Legacy of Ottoman Empire : Lamb Comes On Like a Lion in Istanbul’s Renowned Beyti Restaurant

Times Staff Writer

Anyone traveling to Istanbul will eventually discover Beyti, a restaurant renowned for its lamb.

Lamb, you know, is to the Mediterranean as beef is to the United States.

You will find grilled chicken and entrecote or sizzling steak on the menu too, but lamb is their thing, some of it roasted, most of it grilled.

Let us count the ways.


If you try the Beyti fixed menu, you will be served a lamb feast starting with a plate of doner kebap, lamb layers cooked vertically on a spit, which, say Turks, was an invention of Mongol Turks arriving in the area more than 1,000 years ago. A refreshing salad of greens and tomatoes arrives, then a plate of grilled meat balls, followed by shish kebab, then chops and loin medallions of lamb. Rice and some vegetables and the omnipresent grilled chiles are also part of the meal.

Turkey, you may remember from History I, is the land once inhabited by ancient Hittites, Phrygians and Lydians. After the fall of Rome in the 5th Century, Constantinople was the capital of the Byzantine Empire, which flourished for 1,000 years. With the invasion of Ottoman Turks in the mid-15th Century, an empire ruled by sultans covered a vast area of the Middle East and the Balkans, bringing opulence to all things cultural, including a brilliant cuisine.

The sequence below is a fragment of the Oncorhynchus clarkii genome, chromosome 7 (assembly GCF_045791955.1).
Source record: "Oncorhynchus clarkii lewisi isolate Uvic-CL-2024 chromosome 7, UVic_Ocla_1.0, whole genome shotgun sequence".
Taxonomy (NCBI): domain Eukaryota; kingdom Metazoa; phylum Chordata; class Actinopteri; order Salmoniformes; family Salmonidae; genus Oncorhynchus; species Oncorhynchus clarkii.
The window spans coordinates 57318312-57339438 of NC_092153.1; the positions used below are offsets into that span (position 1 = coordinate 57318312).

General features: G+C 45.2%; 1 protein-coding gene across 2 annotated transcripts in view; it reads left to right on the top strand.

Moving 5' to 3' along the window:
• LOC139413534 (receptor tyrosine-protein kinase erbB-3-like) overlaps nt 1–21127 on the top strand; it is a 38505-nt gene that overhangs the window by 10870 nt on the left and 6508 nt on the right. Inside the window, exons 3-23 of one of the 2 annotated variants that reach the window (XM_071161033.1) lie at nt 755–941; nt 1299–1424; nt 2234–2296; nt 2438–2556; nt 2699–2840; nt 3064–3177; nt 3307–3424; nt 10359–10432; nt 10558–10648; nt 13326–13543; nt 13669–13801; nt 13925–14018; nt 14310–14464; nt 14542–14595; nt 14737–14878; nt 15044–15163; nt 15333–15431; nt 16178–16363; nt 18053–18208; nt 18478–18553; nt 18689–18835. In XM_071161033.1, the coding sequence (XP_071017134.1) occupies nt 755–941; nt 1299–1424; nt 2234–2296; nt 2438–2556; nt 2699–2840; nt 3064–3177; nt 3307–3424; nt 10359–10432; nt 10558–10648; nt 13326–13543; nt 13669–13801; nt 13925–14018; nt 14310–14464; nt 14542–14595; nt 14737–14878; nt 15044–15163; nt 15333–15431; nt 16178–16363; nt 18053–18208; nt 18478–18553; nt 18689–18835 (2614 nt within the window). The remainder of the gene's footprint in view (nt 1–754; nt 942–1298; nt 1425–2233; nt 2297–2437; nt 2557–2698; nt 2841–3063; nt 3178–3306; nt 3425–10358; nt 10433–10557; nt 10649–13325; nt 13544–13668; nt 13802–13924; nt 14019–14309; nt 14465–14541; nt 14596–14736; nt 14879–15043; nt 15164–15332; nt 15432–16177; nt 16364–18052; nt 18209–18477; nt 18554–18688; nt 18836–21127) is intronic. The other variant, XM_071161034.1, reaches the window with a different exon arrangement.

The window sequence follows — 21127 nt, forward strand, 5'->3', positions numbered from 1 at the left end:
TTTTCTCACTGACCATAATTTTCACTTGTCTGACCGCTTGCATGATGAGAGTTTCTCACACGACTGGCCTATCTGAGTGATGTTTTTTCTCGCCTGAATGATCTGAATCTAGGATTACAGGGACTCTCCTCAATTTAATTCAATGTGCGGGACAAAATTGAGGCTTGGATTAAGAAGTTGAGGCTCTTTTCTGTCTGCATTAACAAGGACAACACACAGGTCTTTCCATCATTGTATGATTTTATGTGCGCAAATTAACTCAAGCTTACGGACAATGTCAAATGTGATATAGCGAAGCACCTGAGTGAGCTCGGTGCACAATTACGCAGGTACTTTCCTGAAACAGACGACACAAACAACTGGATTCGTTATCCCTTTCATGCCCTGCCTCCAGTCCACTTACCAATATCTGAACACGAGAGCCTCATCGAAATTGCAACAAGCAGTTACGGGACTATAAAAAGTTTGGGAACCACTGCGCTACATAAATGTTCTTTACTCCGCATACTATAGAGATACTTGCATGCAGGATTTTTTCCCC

Ottomans Refine Cuisine

The Ottomans succeeded in consolidating and refining a cuisine, which had been a mixed bag of East and West influences for thousands of years. Byzantine bakers, influenced by the flow of cultural exchange between Rome and Constantinople, probably can be credited for contributing the great sweets of the Middle East (baklava, burek, custards and the like), while the nomads from the North East brought to the land a meat culture based on barbecued and spit-roasted meats, such as shish kebabs, lamb roasted on a spit and doner kebab, which are layers of lamb roasted vertically on a spit.


Beyti, which began humbly in a corner of the Bosporus in 1945, now is housed in a palatial 4,000-square-meter mansion built by its owner, Beyti Guler, a descendant of the Mongol Turks. His impeccable dress parallels his impeccably clean and orderly restaurant. Not a hair out of place.

His attention to detail will strike anyone walking through the portals of Beyti. He proudly escorts the diner, willing to walk through room after room of the mansion, pointing to photographs in which he appears with dignitaries--ex-American Presidents Richard Nixon and Jimmy Carter, the Begum Aga Khan and China’s presidents and even Danny Kaye.

“Very fine man,” said Beyti.

Prime Meat

Unlike most lamb in Turkey, whose quality Americans might consider a lesser cousin of American lamb--or even New Zealand lamb, Beyti uses prime meat, chosen for utmost leanness and good taste, according to Beyti. His marinating techniques are secret, so don’t bother asking.

The meat was, of course, excellent. Perfectly prepared to the proper doneness. If you like it rare, you may be out of luck, with the possible exception of shish kebab, which generally, but not always, is cooked until pinkish inside and somewhat charred outside. You can, however, try to persuade the accommodating waiter of your preference. In Turkey, lamb is preferred medium well--more well than medium--but not so overdone as to become tough.